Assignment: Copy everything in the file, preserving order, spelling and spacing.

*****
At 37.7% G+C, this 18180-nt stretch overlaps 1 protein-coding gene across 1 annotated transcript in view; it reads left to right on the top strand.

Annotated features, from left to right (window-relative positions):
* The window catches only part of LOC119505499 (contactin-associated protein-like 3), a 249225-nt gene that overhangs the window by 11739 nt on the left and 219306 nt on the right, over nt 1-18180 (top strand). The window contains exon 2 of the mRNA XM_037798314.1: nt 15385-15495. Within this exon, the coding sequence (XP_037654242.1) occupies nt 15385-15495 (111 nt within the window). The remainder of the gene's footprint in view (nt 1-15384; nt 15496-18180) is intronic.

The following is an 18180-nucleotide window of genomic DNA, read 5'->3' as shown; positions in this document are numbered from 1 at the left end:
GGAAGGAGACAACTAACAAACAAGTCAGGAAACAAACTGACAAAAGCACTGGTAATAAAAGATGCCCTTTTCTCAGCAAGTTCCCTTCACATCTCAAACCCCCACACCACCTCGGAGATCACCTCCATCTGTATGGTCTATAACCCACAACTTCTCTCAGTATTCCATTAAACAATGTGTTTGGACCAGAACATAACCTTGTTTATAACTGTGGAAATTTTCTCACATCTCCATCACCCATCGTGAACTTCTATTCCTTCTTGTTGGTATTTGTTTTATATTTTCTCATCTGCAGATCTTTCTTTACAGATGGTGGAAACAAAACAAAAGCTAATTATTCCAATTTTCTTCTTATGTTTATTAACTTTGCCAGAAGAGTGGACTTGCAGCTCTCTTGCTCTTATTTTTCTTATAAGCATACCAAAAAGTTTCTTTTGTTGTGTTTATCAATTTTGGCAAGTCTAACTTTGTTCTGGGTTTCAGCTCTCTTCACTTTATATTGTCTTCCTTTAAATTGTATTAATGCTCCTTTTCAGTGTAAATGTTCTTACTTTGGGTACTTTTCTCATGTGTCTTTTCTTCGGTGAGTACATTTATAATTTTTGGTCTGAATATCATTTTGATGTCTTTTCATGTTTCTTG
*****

At 37.7% G+C, this 18180-nt stretch overlaps 1 protein-coding gene across 1 annotated transcript in view; it reads left to right on the top strand.

Annotated features, from left to right (window-relative positions):
* The window catches only part of LOC119505499 (contactin-associated protein-like 3), a 249225-nt gene that overhangs the window by 11739 nt on the left and 219306 nt on the right, over nt 1-18180 (top strand). The window contains exon 2 of the mRNA XM_037798314.1: nt 15385-15495. Within this exon, the coding sequence (XP_037654242.1) occupies nt 15385-15495 (111 nt within the window). The remainder of the gene's footprint in view (nt 1-15384; nt 15496-18180) is intronic.

The following is an 18180-nucleotide window of genomic DNA, read 5'->3' as shown; positions in this document are numbered from 1 at the left end:
GGAAGGAGACAACTAACAAACAAGTCAGGAAACAAACTGACAAAAGCACTGGTAATAAAAGATGCCCTTTTCTCAGCAAGTTCCCTTCACATCTCAAACCCCCACACCACCTCGGAGATCACCTCCATCTGTATGGTCTATAACCCACAACTTCTCTCAGTATTCCATTAAACAATGTGTTTGGACCAGAACATAACCTTGTTTATAACTGTGGAAATTTTCTCACATCTCCATCACCCATCGTGAACTTCTATTCCTTCTTGTTGGTATTTGTTTTATATTTTCTCATCTGCAGATCTTTCTTTACAGATGGTGGAAACAAAACAAAAGCTAATTATTCCAATTTTCTTCTTATGTTTATTAACTTTGCCAGAAGAGTGGACTTGCAGCTCTCTTGCTCTTATTTTTCTTATAAGCATACCAAAAAGTTTCTTTTGTTGTGTTTATCAATTTTGGCAAGTCTAACTTTGTTCTGGGTTTCAGCTCTCTTCACTTTATATTGTCTTCCTTTAAATTGTATTAATGCTCCTTTTCAGTGTAAATGTTCTTACTTTGGGTACTTTTCTCATGTGTCTTTTCTTCGGTGAGTACATTTATAATTTTTGGTCTGAATATCATTTTGATGTCTTTTCATGTTTCTTG